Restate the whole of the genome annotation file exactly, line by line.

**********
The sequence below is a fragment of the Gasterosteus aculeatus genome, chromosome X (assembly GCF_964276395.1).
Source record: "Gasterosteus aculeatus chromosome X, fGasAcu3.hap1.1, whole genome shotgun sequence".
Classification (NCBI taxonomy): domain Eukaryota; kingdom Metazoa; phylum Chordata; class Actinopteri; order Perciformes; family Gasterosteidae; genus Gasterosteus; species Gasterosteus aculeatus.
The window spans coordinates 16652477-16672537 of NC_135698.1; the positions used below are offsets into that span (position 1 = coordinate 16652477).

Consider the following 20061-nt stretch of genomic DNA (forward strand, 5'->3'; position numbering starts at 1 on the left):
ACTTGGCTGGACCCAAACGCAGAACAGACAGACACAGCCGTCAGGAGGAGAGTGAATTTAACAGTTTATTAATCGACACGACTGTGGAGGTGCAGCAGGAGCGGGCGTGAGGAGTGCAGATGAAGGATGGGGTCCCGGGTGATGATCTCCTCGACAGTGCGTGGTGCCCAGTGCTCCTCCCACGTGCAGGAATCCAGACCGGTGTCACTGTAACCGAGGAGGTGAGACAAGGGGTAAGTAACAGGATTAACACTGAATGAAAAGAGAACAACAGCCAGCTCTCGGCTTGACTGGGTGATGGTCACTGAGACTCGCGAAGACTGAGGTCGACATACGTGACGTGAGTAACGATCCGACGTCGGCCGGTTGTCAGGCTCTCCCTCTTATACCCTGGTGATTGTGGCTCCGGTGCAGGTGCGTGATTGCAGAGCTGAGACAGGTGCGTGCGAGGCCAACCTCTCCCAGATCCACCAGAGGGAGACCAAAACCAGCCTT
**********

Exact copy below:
The sequence below is a fragment of the Gasterosteus aculeatus genome, chromosome X (assembly GCF_964276395.1).
Source record: "Gasterosteus aculeatus chromosome X, fGasAcu3.hap1.1, whole genome shotgun sequence".
Classification (NCBI taxonomy): domain Eukaryota; kingdom Metazoa; phylum Chordata; class Actinopteri; order Perciformes; family Gasterosteidae; genus Gasterosteus; species Gasterosteus aculeatus.
The window spans coordinates 16652477-16672537 of NC_135698.1; the positions used below are offsets into that span (position 1 = coordinate 16652477).

Consider the following 20061-nt stretch of genomic DNA (forward strand, 5'->3'; position numbering starts at 1 on the left):
ACTTGGCTGGACCCAAACGCAGAACAGACAGACACAGCCGTCAGGAGGAGAGTGAATTTAACAGTTTATTAATCGACACGACTGTGGAGGTGCAGCAGGAGCGGGCGTGAGGAGTGCAGATGAAGGATGGGGTCCCGGGTGATGATCTCCTCGACAGTGCGTGGTGCCCAGTGCTCCTCCCACGTGCAGGAATCCAGACCGGTGTCACTGTAACCGAGGAGGTGAGACAAGGGGTAAGTAACAGGATTAACACTGAATGAAAAGAGAACAACAGCCAGCTCTCGGCTTGACTGGGTGATGGTCACTGAGACTCGCGAAGACTGAGGTCGACATACGTGACGTGAGTAACGATCCGACGTCGGCCGGTTGTCAGGCTCTCCCTCTTATACCCTGGTGATTGTGGCTCCGGTGCAGGTGCGTGATTGCAGAGCTGAGACAGGTGCGTGCGAGGCCAACCTCTCCCAGATCCACCAGAGGGAGACCAAAACCAGCCTT